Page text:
Auburn Ramps Up Autonomous Vehicle Testing with New Facility

Installing sensors or running data analysis on vehicles under the blazing sun in the South can be taxing, as the students and researchers at Auburn University in Alabama can attest. But a new planned addition to the GPS and Vehicle Dynamics Laboratory, or GAVLAB, will change all of that.

The new addition will include a garage with multiple bays and lifts for commercial trucks and passenger vehicles, office space for researchers, a conference room, and an observation area overlooking the National Center for Asphalt Technology’s 1.7-mile oval test track.

The building, which is expected to cost $800,000, will be one of the few autonomous research facilities in the nation attached to a test track.

“The fact that we’ll have our own test track where we can run autonomous vehicles and autonomous testing attached to this facility I think will be an unbelievably unique asset,” said David Bevly, the Bill and Lana McNair distinguished professor of mechanical engineering and co-director of the GAVLAB, along with assistant research professor Scott Martin.

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Since 2001, the GAVLAB has conducted several sponsored research projects for clients like the Department of Defense and the Federal Highway Administration, along with many private industry partners.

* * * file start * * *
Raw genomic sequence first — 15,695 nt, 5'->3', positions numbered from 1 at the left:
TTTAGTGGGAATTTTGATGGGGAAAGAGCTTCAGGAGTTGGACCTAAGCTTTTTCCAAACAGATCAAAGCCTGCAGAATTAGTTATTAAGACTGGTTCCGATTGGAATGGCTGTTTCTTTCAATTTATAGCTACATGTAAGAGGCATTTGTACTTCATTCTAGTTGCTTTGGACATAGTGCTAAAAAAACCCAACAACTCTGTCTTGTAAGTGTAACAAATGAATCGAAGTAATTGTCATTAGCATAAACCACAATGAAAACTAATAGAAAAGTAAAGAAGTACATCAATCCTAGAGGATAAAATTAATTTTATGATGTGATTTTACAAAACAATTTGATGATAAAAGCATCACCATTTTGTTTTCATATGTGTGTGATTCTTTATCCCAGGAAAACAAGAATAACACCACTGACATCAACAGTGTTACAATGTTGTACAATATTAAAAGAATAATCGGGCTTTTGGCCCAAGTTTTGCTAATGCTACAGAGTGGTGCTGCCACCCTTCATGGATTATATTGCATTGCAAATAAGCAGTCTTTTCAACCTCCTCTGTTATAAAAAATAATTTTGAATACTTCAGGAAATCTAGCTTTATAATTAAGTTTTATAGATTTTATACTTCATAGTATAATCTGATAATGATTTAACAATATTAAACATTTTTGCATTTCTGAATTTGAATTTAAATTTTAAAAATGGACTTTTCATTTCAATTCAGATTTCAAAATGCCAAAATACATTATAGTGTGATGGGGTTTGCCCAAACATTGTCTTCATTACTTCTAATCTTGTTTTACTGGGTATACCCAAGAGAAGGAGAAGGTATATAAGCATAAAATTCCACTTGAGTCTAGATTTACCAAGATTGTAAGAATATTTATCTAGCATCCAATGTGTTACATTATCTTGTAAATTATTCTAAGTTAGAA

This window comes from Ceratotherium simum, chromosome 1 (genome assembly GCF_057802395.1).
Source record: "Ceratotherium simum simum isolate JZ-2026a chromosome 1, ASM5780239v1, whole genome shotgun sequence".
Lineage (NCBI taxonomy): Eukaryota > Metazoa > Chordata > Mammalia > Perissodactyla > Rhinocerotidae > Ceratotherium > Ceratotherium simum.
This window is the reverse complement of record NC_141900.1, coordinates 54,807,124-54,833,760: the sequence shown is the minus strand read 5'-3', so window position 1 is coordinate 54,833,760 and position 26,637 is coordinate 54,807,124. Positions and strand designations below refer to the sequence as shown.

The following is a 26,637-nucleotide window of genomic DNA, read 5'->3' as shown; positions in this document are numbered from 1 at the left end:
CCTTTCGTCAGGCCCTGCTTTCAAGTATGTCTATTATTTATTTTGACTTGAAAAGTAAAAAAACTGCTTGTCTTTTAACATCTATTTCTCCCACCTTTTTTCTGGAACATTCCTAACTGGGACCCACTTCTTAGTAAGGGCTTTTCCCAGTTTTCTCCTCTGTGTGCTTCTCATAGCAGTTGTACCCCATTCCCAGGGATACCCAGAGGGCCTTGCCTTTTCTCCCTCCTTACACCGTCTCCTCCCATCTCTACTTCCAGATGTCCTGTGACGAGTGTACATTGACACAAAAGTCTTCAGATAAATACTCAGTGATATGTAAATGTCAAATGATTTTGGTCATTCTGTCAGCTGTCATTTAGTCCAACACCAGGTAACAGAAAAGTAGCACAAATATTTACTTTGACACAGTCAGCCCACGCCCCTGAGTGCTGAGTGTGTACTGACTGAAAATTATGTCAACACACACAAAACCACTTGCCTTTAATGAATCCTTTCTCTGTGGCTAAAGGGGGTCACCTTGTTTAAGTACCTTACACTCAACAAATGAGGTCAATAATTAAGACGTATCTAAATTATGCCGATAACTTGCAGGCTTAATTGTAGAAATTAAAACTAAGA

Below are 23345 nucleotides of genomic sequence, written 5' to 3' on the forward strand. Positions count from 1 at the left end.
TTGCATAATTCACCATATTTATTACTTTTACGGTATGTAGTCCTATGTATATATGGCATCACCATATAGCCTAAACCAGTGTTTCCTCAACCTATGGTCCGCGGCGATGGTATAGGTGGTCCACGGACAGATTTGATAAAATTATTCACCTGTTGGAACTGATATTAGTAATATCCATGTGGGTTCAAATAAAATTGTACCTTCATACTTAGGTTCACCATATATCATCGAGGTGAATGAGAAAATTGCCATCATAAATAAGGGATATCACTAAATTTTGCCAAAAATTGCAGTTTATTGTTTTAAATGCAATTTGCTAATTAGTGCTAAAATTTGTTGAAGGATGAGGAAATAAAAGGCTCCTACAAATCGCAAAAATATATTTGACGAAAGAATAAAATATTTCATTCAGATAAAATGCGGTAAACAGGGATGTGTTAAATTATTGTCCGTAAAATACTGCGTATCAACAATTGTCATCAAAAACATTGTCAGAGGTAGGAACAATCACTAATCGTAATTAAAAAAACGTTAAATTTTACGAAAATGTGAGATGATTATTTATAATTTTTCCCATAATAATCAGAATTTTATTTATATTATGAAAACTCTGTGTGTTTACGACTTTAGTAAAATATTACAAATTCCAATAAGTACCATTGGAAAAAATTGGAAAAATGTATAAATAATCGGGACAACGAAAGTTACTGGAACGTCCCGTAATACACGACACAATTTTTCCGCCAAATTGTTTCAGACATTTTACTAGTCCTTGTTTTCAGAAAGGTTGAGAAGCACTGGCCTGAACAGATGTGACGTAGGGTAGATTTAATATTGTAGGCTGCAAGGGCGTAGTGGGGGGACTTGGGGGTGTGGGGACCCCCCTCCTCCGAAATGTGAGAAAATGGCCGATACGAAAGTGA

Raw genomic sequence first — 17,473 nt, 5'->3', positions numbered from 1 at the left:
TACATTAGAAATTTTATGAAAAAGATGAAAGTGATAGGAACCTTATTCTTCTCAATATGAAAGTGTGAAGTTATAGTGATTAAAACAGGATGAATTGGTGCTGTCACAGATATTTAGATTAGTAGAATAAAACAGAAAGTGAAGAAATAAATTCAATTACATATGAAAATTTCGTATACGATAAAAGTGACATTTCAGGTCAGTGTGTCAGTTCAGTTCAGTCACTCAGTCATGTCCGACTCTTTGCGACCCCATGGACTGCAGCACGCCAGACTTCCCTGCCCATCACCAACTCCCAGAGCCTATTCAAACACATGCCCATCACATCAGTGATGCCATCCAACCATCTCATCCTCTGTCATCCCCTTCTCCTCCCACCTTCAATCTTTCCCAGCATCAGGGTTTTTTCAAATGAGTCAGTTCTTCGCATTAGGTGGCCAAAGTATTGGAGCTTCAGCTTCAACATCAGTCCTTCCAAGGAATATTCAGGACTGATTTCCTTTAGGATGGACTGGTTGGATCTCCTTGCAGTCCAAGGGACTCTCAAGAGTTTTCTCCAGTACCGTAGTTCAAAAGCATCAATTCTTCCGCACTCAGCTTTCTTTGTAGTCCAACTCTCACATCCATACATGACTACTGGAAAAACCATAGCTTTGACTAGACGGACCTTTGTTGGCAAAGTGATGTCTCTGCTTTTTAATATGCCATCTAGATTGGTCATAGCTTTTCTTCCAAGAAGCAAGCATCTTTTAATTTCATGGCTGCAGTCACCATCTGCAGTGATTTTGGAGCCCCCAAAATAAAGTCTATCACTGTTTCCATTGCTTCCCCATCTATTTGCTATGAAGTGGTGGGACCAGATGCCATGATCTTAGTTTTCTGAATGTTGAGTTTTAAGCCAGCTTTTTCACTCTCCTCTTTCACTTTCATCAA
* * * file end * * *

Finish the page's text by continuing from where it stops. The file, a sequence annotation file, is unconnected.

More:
The GAVLAB focuses on the control of autonomous vehicles using GPS and Inertial Navigation System (INS) sensors. The research has three main avenues: sensor fusion/integration, on-line system identification and adaptive control techniques and their application to vehicle dynamics and transportation. The research includes heavy trucks, passenger cars and off-road vehicles. Projects have included improved steering control of GPS-guided farm tractors, driver assistance systems, vehicle and driver monitoring and navigation and control of unmanned ground vehicles.

“Dave and his GAVLAB team are one of our top research groups on campus, and their work has elevated Auburn to an internationally prominent position in navigation and vehicle dynamics for autonomous vehicles,” said Jeff Suhling, the Quina professor and department chair for mechanical engineering. “Our department is proud to commit resources, along with the Samuel Ginn College of Engineering, to support high-impact researchers. We think this facility will really help set us apart from other universities in autonomous vehicle research.”

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